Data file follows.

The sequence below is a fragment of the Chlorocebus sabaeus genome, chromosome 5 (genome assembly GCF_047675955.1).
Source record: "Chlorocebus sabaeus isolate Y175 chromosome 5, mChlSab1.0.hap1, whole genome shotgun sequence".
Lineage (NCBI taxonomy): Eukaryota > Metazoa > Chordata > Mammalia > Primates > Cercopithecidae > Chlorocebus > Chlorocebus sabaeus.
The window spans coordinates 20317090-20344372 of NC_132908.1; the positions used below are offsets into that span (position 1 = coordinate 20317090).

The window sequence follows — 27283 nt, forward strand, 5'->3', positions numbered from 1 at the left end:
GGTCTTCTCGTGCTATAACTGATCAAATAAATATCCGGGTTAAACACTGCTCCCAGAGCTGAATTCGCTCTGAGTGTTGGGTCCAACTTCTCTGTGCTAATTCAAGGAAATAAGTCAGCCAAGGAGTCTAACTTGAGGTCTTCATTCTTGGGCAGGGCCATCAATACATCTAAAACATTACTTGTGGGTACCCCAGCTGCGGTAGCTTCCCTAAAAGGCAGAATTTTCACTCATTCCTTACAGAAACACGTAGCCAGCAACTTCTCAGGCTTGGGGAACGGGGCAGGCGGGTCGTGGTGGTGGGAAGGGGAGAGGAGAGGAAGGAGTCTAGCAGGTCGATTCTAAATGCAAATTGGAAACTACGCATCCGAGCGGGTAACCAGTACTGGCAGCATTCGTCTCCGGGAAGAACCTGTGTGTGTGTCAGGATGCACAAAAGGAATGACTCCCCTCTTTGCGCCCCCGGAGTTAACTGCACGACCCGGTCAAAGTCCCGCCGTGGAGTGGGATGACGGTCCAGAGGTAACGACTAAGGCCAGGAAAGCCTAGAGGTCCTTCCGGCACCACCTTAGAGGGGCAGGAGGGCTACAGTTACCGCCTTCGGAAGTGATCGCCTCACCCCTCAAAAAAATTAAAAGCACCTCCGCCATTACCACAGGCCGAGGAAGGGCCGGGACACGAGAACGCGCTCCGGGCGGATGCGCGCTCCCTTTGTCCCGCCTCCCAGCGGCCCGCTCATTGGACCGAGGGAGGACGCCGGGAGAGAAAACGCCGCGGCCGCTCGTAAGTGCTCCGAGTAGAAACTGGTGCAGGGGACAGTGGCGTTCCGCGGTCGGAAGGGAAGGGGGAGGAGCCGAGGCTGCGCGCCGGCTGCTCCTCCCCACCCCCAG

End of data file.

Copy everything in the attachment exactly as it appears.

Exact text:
The sequence below is a fragment of the Chlorocebus sabaeus genome, chromosome 5 (genome assembly GCF_047675955.1).
Source record: "Chlorocebus sabaeus isolate Y175 chromosome 5, mChlSab1.0.hap1, whole genome shotgun sequence".
Lineage (NCBI taxonomy): Eukaryota > Metazoa > Chordata > Mammalia > Primates > Cercopithecidae > Chlorocebus > Chlorocebus sabaeus.
The window spans coordinates 20317090-20344372 of NC_132908.1; the positions used below are offsets into that span (position 1 = coordinate 20317090).

The window sequence follows — 27283 nt, forward strand, 5'->3', positions numbered from 1 at the left end:
GGTCTTCTCGTGCTATAACTGATCAAATAAATATCCGGGTTAAACACTGCTCCCAGAGCTGAATTCGCTCTGAGTGTTGGGTCCAACTTCTCTGTGCTAATTCAAGGAAATAAGTCAGCCAAGGAGTCTAACTTGAGGTCTTCATTCTTGGGCAGGGCCATCAATACATCTAAAACATTACTTGTGGGTACCCCAGCTGCGGTAGCTTCCCTAAAAGGCAGAATTTTCACTCATTCCTTACAGAAACACGTAGCCAGCAACTTCTCAGGCTTGGGGAACGGGGCAGGCGGGTCGTGGTGGTGGGAAGGGGAGAGGAGAGGAAGGAGTCTAGCAGGTCGATTCTAAATGCAAATTGGAAACTACGCATCCGAGCGGGTAACCAGTACTGGCAGCATTCGTCTCCGGGAAGAACCTGTGTGTGTGTCAGGATGCACAAAAGGAATGACTCCCCTCTTTGCGCCCCCGGAGTTAACTGCACGACCCGGTCAAAGTCCCGCCGTGGAGTGGGATGACGGTCCAGAGGTAACGACTAAGGCCAGGAAAGCCTAGAGGTCCTTCCGGCACCACCTTAGAGGGGCAGGAGGGCTACAGTTACCGCCTTCGGAAGTGATCGCCTCACCCCTCAAAAAAATTAAAAGCACCTCCGCCATTACCACAGGCCGAGGAAGGGCCGGGACACGAGAACGCGCTCCGGGCGGATGCGCGCTCCCTTTGTCCCGCCTCCCAGCGGCCCGCTCATTGGACCGAGGGAGGACGCCGGGAGAGAAAACGCCGCGGCCGCTCGTAAGTGCTCCGAGTAGAAACTGGTGCAGGGGACAGTGGCGTTCCGCGGTCGGAAGGGAAGGGGGAGGAGCCGAGGCTGCGCGCCGGCTGCTCCTCCCCACCCCCAG